In our previous blog, we emphasized how BCI has been traditionally applied to control scenarios. We also pointed out that consumer BCI loses significant control granularity as a trade-off in order to meet consumer requirements for price, ease-of-use, aesthetic design and mobility. Its value proposition as a precise controller peripheral is weakened through this sacrifice as it becomes relegated to taking on course control tasks. If that were not enough, BCI sometimes gets a bad rap from the entertainment industry. Take video gaming, for example. Some have the opinion that BCI is “too slow” for gamers and impacts the speed and flow of the game. It takes users time to properly prepare themselves to enter into a certain mental state, slamming the brake pedal down on the action and intensity of the game. Controlling mental states can also get pretty tiring over the course of a particularly long gaming session.
Consumer BCIs traditional use case (control / telepathy) has limited its true potential for entertainment uses. Part of the mission of consumer BCI companies is to educate the market about this misconception in order to expand the growth and use of BCIs in toys, gaming, music, art, theatre, film and television.
In the BCI world, the counter-part to control is monitoring. In monitoring, the user is simply engaged with the entertainment media and not attempting to consciously control any mental states. In fact, some algorithms do not even work well in control applications simply because they cannot be adequately controlled (try to create a drowsy feeling, for instance). Algorithms such as these work best in monitoring situations. By applying monitoring to the BCI experience, the player or viewer engages naturally with the media as if in a non-BCI experience. In this way, BCI overcomes much of the negative criticism attributed to its influences during the engagement:
- It no longer slows down the experience
- It does not tire the player
Monitoring can be used in two primary ways:
- Real-time: utilize the data as a real-time feedback mechanism (neurofeedback) in conjunction with the application to determine its next course of action
- dynamic / re-configurable media experiences
An example of this would be to monitor a player’s reaction to an intense event (e.g. excessive shooting or explosions) and adjust (up or down) the graphical intensity of the event (or change the venue entirely) if the player’s reaction does not align with the developer’s expectations.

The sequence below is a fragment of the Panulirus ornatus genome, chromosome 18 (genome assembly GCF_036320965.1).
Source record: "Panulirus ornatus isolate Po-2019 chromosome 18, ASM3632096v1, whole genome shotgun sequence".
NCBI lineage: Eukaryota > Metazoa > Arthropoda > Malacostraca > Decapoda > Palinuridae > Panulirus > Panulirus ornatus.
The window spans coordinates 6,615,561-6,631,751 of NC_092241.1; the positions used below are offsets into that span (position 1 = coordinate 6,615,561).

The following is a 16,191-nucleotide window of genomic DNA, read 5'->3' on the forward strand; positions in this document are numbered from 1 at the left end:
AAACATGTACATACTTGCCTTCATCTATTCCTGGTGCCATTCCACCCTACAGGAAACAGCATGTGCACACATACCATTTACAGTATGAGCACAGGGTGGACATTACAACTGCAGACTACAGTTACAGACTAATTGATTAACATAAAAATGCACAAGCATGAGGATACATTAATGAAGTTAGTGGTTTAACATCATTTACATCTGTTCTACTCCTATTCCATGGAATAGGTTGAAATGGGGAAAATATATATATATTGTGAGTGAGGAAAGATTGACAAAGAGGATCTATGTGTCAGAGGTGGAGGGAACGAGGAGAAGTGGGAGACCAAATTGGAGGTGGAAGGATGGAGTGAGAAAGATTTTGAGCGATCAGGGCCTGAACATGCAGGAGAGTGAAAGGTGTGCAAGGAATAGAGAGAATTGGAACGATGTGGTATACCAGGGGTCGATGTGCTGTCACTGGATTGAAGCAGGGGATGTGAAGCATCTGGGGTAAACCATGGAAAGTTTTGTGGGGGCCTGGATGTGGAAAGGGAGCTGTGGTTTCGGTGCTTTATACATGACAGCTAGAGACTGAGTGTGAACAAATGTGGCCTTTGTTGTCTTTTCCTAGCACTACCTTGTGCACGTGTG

- Post-process: capture the mental / emotional data of the player throughout the media engagement for post-processing and big data mining
- player / viewer profiling, classification and trending
- ranking media quality and experience
An example of this would be to analyze which media segments or entire media experiences (games, television, films, music) had the greatest impact to the user as a tool to enhance advertising, promotional messaging, user targeting, segmentation, and future product design.
Finally, combine control and monitor together and suddenly BCI becomes a more multi-purpose and powerful tool. Using control more sparingly and in more natural contexts (e.g. to cast a spell in order to exorcise demons) reduces any negative impacts on game speed and player fatigue. Meanwhile, simultaneously leveraging the monitoring benefits lends an additional secondary value to the overall experience and better justifies the rationale to use and develop BCI-enabled consumer products.
Stimulating a new dialogue on how consumer BCI can be applied in the world can only be accomplished by breaking the traditional view of BCI—as an expensive, non-mobile, difficult-to-use tool for control applications. Consumer BCI is so much more and its speed and quest to reach mass proliferation is only gated by its current form factor (wearability) barriers, which we will touch upon in future posts.